Like a tsunami, each annual tidal wave of foreclosures has left in its wake hundreds of thousands of vacant, blighted, and vandalized properties. The immediate damage—the disrupted lives resulting from the emptying of homes—has been followed by collateral damage to neighboring homeowners, and their communities at large.
Take, for example, the house on the right (Fig. 1). It was built in 2004 by the Buckeye Area Development Corporation, a local nonprofit community development corporation (CDC) in Cleveland, Ohio, and was sold to a homeowner for $141,000. In 2006 Wells Fargo foreclosed on the house on the left and took the property at a Sheriff Sale, and that house became vacant. Wells Fargo let it sit vacant for two years, while it was broken into and vandalized. Wells Fargo then sold the damaged house to an investor in 2008 for $1,200 and the investor continued to let it sit vacant and deteriorating. The owner of the house, a single mother with two children, could only watch while the value of her home plummeted—if she had to sell she’d be lucky to get $80,000.
The full measure of the post-foreclosure damage is understood only when one considers that every blighted house could negatively impact five or six other houses near it. In Cleveland today there are an estimated 11,500 vacant houses so those vacant homes could easily impact the market value of 60,000 occupied homes. Speaking to scale, if each home lost $10,000 in value, it would equate to a $600,000,000 loss of homeowner equity. Further, that loss in value inevitably results in a loss of property tax assessment and lost tax revenue for publicly supported schools, police, fire and social services.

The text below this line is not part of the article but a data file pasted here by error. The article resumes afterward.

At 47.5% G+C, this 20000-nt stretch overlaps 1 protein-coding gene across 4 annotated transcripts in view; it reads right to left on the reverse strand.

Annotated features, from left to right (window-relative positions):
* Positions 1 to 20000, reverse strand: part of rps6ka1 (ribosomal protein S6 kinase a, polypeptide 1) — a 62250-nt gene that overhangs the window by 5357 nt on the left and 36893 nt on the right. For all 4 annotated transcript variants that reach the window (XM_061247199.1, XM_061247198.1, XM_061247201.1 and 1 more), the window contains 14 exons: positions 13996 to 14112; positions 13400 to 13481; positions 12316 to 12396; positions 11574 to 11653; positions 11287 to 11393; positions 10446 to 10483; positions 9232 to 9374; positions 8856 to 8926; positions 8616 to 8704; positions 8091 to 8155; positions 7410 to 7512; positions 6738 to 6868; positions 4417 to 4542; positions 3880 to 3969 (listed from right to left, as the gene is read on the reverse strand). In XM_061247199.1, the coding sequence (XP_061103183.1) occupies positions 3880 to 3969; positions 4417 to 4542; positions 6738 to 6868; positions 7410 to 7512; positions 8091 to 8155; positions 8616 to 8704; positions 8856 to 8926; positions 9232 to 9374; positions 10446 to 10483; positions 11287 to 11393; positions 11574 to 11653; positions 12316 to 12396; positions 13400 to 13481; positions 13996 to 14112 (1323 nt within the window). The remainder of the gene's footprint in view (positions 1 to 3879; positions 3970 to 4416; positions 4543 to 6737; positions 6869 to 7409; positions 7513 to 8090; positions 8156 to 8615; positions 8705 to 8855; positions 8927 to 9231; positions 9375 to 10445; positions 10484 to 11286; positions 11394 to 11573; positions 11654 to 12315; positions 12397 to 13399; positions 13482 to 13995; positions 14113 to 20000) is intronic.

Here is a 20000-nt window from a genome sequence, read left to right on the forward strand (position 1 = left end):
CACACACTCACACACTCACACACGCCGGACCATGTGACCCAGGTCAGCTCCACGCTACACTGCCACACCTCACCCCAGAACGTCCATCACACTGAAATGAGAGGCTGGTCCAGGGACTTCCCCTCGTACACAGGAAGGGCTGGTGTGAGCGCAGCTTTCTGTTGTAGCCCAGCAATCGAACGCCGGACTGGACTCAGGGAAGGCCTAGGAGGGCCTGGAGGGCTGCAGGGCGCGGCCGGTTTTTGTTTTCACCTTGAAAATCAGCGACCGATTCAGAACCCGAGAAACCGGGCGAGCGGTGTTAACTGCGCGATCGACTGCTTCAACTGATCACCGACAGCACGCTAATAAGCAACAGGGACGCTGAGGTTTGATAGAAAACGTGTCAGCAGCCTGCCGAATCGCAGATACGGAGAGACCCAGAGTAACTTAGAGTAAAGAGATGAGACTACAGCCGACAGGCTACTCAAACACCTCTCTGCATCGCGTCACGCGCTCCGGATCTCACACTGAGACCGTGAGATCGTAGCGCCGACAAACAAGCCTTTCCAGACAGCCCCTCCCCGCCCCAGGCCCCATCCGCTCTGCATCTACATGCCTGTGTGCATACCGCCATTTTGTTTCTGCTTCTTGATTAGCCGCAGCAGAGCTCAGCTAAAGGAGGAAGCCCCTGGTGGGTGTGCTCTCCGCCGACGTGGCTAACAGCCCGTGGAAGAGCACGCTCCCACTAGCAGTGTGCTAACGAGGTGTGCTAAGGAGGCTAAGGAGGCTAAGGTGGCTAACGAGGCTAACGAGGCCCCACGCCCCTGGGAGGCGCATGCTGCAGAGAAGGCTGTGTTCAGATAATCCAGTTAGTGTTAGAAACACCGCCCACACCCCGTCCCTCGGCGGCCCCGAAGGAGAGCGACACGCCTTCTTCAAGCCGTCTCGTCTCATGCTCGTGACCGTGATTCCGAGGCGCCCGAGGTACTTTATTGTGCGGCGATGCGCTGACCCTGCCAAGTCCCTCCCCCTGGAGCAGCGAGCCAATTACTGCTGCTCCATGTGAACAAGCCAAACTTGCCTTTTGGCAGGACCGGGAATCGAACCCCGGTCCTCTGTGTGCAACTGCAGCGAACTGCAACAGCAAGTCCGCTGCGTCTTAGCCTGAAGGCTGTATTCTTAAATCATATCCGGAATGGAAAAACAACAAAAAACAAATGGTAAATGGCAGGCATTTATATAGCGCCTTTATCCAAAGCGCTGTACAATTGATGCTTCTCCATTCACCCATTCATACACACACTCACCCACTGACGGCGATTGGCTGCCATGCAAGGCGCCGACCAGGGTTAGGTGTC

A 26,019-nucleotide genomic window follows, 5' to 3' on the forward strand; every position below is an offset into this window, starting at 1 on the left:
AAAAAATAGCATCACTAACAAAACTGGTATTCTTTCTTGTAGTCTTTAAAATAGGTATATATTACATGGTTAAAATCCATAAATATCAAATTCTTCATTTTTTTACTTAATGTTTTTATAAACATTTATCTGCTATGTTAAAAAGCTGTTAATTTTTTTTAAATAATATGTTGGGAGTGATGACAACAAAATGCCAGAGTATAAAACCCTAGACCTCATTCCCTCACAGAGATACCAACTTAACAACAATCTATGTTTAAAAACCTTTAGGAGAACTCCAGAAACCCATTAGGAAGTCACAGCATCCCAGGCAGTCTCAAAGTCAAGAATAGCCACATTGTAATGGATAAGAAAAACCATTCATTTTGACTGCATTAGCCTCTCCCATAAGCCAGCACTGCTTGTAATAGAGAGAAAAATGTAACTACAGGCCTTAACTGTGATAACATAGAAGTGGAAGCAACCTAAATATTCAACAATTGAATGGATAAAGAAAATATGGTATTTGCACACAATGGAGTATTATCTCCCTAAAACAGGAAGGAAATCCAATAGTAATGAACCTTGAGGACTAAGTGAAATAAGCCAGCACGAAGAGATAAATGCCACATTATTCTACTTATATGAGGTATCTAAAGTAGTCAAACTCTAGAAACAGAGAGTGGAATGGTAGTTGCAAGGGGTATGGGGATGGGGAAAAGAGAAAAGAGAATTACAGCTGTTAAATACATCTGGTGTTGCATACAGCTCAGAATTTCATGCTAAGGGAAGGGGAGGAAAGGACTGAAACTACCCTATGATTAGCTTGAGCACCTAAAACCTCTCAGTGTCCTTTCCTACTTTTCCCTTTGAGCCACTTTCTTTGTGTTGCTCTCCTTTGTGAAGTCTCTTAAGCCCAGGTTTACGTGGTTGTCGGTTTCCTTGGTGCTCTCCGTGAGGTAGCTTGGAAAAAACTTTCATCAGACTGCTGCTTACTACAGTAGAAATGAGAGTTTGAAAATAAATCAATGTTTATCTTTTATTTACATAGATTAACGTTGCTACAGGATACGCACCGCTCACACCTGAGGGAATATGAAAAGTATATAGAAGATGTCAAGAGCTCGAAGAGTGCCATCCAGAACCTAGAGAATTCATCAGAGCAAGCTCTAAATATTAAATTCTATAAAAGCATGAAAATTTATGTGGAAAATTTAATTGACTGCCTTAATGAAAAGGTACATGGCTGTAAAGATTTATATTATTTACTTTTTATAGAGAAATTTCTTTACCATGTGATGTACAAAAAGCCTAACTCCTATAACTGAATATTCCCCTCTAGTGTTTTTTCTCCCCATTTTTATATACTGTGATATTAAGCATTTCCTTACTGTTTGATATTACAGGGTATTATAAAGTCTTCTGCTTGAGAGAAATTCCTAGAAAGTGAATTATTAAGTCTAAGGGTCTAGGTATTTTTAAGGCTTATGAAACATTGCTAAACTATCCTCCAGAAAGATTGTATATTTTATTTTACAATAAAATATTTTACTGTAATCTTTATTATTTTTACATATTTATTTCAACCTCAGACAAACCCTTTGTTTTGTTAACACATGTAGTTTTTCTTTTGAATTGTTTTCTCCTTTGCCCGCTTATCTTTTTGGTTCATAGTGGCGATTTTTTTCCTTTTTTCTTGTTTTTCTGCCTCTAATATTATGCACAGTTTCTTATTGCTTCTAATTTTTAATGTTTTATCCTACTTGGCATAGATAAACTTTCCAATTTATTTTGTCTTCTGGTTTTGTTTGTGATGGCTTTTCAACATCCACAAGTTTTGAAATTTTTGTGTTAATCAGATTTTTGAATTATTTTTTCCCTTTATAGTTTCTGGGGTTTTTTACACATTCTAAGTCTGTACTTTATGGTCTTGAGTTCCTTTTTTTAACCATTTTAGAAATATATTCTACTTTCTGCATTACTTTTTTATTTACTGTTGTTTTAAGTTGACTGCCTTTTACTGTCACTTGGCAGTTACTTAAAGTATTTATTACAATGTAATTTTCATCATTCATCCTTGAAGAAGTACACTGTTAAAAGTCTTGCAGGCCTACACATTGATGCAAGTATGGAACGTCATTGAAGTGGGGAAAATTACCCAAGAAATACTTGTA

The saga is doubly tragic because of how it has undermined, and continues to undermine a highly regarded community development system in Cleveland that was making steady progress through the 1990s and the early part of the 2000s. Unfortunately, while that system injected homeownership equity into the front door of neighborhoods, by way of responsible local lenders, there were irresponsible subprime lenders and Wall Street investment bankers who mined neighborhood equity and extracted it out the back door.
Much of the news coverage over the past several years has focused on the reckless acts of financial institutions that led to wholesale foreclosures—like making bad loans or recklessly buying thousands of those loans without exercising any due diligence to determine what they were buying.
In the case of those financial institutions that bought the mortgages, specifically the servicers and trustees who manage the loan pools, it appears that the same irresponsible decision-making that brought us the foreclosures in the first place is now compounding the problem by the manner in which it’s handling post-foreclosure vacant property—what banks refer to as REO property, or “real estate owned” by the financial institutions.
In this regard, Cleveland may again serve as a useful illustration, and to some extent, as a warning, to other cities that may have yet to experience a severe post-foreclosure problem. Any city, regardless of how strong its real estate market might appear, could suffer a market failure if it reaches a critical mass of foreclosures. For hundreds of years foreclosures have worked as a successful debt recovery mechanism, when there is an isolated foreclosure surrounded by otherwise stable occupied homes. The foreclosed home can be quickly re-marketed, re-sold and the loss minimized. But when lenders flood neighborhood markets with bad loans, and then flood the same neighborhoods with foreclosures, the system breaks down completely. Streets in Cleveland that had no foreclosures five years ago now have four or five. Streets that had a few foreclosures now have 10 to 20.